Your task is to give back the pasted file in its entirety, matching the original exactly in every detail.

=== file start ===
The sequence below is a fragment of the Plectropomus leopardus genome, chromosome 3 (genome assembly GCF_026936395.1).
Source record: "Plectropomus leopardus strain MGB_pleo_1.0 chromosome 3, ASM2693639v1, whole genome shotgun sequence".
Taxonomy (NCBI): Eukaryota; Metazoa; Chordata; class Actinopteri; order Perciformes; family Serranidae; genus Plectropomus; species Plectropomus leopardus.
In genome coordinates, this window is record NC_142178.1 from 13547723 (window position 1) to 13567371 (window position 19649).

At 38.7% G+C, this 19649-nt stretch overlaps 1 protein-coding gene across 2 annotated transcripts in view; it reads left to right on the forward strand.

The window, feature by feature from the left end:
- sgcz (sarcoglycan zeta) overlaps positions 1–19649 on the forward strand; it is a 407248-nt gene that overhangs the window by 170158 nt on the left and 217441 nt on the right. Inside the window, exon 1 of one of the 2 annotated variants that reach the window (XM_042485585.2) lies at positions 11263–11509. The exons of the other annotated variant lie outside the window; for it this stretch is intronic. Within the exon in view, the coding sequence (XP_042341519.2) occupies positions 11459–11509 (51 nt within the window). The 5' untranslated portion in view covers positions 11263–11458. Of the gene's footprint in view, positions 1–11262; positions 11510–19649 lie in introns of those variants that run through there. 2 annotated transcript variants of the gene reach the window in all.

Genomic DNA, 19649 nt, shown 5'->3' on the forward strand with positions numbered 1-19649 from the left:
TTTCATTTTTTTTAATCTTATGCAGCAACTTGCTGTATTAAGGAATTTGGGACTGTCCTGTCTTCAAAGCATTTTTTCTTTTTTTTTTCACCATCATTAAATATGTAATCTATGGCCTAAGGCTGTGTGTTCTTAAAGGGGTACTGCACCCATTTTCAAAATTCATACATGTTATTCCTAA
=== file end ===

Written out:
The sequence below is a fragment of the Plectropomus leopardus genome, chromosome 3 (genome assembly GCF_026936395.1).
Source record: "Plectropomus leopardus strain MGB_pleo_1.0 chromosome 3, ASM2693639v1, whole genome shotgun sequence".
Taxonomy (NCBI): Eukaryota; Metazoa; Chordata; class Actinopteri; order Perciformes; family Serranidae; genus Plectropomus; species Plectropomus leopardus.
In genome coordinates, this window is record NC_142178.1 from 13547723 (window position 1) to 13567371 (window position 19649).

At 38.7% G+C, this 19649-nt stretch overlaps 1 protein-coding gene across 2 annotated transcripts in view; it reads left to right on the forward strand.

The window, feature by feature from the left end:
- sgcz (sarcoglycan zeta) overlaps positions 1–19649 on the forward strand; it is a 407248-nt gene that overhangs the window by 170158 nt on the left and 217441 nt on the right. Inside the window, exon 1 of one of the 2 annotated variants that reach the window (XM_042485585.2) lies at positions 11263–11509. The exons of the other annotated variant lie outside the window; for it this stretch is intronic. Within the exon in view, the coding sequence (XP_042341519.2) occupies positions 11459–11509 (51 nt within the window). The 5' untranslated portion in view covers positions 11263–11458. Of the gene's footprint in view, positions 1–11262; positions 11510–19649 lie in introns of those variants that run through there. 2 annotated transcript variants of the gene reach the window in all.

Genomic DNA, 19649 nt, shown 5'->3' on the forward strand with positions numbered 1-19649 from the left:
TTTCATTTTTTTTAATCTTATGCAGCAACTTGCTGTATTAAGGAATTTGGGACTGTCCTGTCTTCAAAGCATTTTTTCTTTTTTTTTTCACCATCATTAAATATGTAATCTATGGCCTAAGGCTGTGTGTTCTTAAAGGGGTACTGCACCCATTTTCAAAATTCATACATGTTATTCCTAA